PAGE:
Many younger voters expected Monday’s presidential debate to impact their decisions, with 39 percent saying it would be an important factor, according to an NBC News/Wall Street Journal survey last week.
That may be good news for Clinton, who has emerged as the winner of the debate in all scientific polls on the outcome so far.
Professors Charlton McIlwain of New York University and Philip Dalton of Hofstra University conducted a focus group during the debate of 54 students under 25, measuring their approval of each candidate as they spoke. Clinton’s answers often registered significantly better than Trump, according to the Washington Post.
Howard is skeptical that Clinton’s debate dominance will win over reluctant millennials.
“There was nothing about the performance that suggested Clinton might be amenable to bolder policy ideas, in recognizance of how squeezed and hopeless so many Americans feel right now, including millennials,” he said.
Sanders is one of several surrogates more popular with young voters than Clinton herself that the campaign is deploying to attract millennials. Barack and Michelle Obama, Vice President Joe Biden, and Sen. Elizabeth Warren are also hitting the campaign trail for Clinton.
“Barack & Michelle & Joe & Bernie & Elizabeth & You?” Clinton tweeted Thursday with a link to the DNC’s voter registration site.
The decision to title the accompanying video, which was also posted on the campaign's YouTube page, "Squad Goals" has generated some mockery on social media.
“He can’t just tell them to vote for her,” Skelley said of Sanders stumping for Clinton, “but I think seeing them interact positively works well.”
The more Clinton embraces these figures, though, the more they start to look like the Democratic Party establishment that young voters have scorned.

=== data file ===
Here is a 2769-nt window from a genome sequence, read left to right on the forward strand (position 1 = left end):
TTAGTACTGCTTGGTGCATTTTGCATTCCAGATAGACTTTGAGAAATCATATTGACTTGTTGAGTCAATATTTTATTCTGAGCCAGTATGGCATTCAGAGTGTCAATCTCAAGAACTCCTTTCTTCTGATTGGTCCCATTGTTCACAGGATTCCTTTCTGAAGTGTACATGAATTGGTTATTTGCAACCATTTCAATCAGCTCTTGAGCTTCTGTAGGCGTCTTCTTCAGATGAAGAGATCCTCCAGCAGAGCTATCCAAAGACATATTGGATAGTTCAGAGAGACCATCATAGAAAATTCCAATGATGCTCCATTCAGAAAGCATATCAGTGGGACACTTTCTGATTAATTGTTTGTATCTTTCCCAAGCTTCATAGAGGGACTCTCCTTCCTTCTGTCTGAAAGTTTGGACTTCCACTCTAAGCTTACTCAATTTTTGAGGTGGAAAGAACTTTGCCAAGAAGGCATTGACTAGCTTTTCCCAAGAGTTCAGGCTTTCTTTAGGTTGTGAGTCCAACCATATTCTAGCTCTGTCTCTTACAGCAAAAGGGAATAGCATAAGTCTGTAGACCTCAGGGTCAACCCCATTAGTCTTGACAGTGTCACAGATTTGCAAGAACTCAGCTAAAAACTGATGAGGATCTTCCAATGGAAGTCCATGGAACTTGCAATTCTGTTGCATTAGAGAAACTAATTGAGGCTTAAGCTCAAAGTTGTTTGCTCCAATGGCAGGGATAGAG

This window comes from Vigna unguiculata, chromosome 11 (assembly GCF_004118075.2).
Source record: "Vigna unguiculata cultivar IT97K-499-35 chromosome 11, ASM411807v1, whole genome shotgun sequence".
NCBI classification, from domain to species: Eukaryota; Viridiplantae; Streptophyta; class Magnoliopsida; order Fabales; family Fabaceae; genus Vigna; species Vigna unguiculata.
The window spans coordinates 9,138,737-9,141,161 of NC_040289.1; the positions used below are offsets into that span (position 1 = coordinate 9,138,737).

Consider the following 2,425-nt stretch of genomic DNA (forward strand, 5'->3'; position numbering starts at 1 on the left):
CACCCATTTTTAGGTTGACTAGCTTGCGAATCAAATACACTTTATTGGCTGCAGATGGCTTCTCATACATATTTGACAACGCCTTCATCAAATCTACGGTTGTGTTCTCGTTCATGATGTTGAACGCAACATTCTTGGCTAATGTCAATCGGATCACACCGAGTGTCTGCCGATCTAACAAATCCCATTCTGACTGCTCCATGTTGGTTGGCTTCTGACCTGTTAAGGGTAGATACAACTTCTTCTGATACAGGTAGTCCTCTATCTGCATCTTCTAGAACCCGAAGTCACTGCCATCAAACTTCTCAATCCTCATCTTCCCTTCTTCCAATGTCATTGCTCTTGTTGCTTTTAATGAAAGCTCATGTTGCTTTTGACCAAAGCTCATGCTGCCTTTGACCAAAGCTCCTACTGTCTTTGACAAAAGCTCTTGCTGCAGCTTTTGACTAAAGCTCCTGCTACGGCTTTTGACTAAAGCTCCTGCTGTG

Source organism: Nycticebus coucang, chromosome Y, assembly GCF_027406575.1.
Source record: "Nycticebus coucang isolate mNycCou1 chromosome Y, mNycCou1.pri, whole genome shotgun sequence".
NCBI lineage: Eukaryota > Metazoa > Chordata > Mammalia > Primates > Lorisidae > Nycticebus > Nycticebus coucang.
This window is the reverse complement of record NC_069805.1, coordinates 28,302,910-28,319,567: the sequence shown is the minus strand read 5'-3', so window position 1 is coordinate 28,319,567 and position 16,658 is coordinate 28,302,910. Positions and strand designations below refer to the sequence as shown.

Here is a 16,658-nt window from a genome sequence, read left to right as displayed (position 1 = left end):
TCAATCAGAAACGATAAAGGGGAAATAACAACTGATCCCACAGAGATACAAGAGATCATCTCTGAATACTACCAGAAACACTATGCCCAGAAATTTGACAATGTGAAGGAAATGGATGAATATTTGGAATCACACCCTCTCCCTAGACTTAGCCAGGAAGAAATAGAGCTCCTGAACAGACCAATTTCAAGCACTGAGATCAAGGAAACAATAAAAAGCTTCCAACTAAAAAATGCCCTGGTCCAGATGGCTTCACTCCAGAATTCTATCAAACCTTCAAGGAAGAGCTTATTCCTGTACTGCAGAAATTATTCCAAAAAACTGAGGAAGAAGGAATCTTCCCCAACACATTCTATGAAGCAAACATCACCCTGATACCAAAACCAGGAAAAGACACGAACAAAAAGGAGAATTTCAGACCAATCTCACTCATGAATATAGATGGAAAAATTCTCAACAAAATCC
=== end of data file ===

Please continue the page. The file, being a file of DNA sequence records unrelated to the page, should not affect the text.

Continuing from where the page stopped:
“I've heard more than a few young adults complain about Sanders and Warren ‘selling out’ to the establishment,” Howard said, “and while I would imagine most millennials don't share that sentiment entirely, the idea is still prevalent enough that it could siphon away enough millennial support to hand the election to Trump.”
Ultimately, it’s the message that matters, not the messenger.
“Clinton needs to start talking more about her platform, what she stands for, and what she'll do if Americans choose her as the next president,” Howard said.
While some recent polls have Clinton’s lead slipping among millennials, Trump’s campaign message that reaches back longingly into the past limits his appeal to young voters who seek economic, racial, and gender equality.
He has not abandoned the possibility of winning them over, purchasing a national Snapchat geofilter on the day of the debate to attack Clinton.
“I can't see him driving millennials to the polls in droves because the vision of America that he's offering is exactly the opposite of what most millennials I've interviewed seem to want,” Howard said.
In the Hofstra debate focus group, approval of Trump plummeted when he talked about Clinton’s “look,” tax cuts for the wealthy, and support for stop-and-frisk policies.
“Trump just has very little appeal to that age group,” Skelley said.
Many experts have predicted that support for Johnson and Stein will erode as the election approaches, as is typically the pattern with third party candidates. The record-high negative opinions of Clinton and Trump have cast this election into uncharted territory, though, and there may be a greater desire to lodge a protest vote.
“I do think that young voters are the most likely to not cast a ballot for one of the two major candidates,” Skelley said. Perhaps equally concerning for Clinton, some picking Johnson and Stein now might just not vote at all in November.
“If young voters don’t show up at a rate near where they have been in recent elections, Trump is obviously the beneficiary of that It could conceivably cost her the election if she’s not careful,” he said.
Howard said expecting the young electorate to behave like past generations is a mistake.
“I think it's incredibly foolish for either of the two parties to assume that millennials will ‘come to their senses’ and vote Clinton or Trump,” he said.
These are people who have only voted in one or two elections before and do not have decades of loyalty to a political party, and nothing they have seen in this campaign season has endeared them to Democrats or Republicans.
“When you consider how disillusioned so many millennials are currently feeling about the efficacy of a two party system, you have to ask, why should millennials toe the line of a party that they don't feel at represented by?” Howard said.
He warned that Clinton’s pitch to millennials may fail unless she puts forth an aggressive policy agenda that impacts them directly and addresses their fears about the future.
“Clinton is not going to win back this receding support with millennial advertisements or Snapchat,” he said.